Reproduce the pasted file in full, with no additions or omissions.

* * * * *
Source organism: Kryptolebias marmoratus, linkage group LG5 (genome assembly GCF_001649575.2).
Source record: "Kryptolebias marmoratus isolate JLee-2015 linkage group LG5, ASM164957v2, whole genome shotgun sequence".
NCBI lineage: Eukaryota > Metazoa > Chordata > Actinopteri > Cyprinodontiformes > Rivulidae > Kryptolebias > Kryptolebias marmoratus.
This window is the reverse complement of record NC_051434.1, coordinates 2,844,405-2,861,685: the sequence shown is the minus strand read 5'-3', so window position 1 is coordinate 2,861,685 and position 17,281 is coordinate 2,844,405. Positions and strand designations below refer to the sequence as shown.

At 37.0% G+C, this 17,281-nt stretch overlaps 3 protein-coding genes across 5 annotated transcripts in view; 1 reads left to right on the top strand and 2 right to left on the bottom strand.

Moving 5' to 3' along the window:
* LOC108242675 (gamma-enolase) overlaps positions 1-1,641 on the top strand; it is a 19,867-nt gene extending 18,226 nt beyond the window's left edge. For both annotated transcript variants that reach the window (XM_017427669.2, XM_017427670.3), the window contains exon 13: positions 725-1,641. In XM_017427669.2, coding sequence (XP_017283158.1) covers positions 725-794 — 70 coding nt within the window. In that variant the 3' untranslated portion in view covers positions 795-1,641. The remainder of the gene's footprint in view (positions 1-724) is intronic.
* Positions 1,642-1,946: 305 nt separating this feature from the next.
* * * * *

Source organism: Kryptolebias marmoratus, linkage group LG5 (genome assembly GCF_001649575.2).
Source record: "Kryptolebias marmoratus isolate JLee-2015 linkage group LG5, ASM164957v2, whole genome shotgun sequence".
NCBI lineage: Eukaryota > Metazoa > Chordata > Actinopteri > Cyprinodontiformes > Rivulidae > Kryptolebias > Kryptolebias marmoratus.
This window is the reverse complement of record NC_051434.1, coordinates 2,844,405-2,861,685: the sequence shown is the minus strand read 5'-3', so window position 1 is coordinate 2,861,685 and position 17,281 is coordinate 2,844,405. Positions and strand designations below refer to the sequence as shown.

At 37.0% G+C, this 17,281-nt stretch overlaps 3 protein-coding genes across 5 annotated transcripts in view; 1 reads left to right on the top strand and 2 right to left on the bottom strand.

Moving 5' to 3' along the window:
* LOC108242675 (gamma-enolase) overlaps positions 1-1,641 on the top strand; it is a 19,867-nt gene extending 18,226 nt beyond the window's left edge. For both annotated transcript variants that reach the window (XM_017427669.2, XM_017427670.3), the window contains exon 13: positions 725-1,641. In XM_017427669.2, coding sequence (XP_017283158.1) covers positions 725-794 — 70 coding nt within the window. In that variant the 3' untranslated portion in view covers positions 795-1,641. The remainder of the gene's footprint in view (positions 1-724) is intronic.
* Positions 1,642-1,946: 305 nt separating this feature from the next.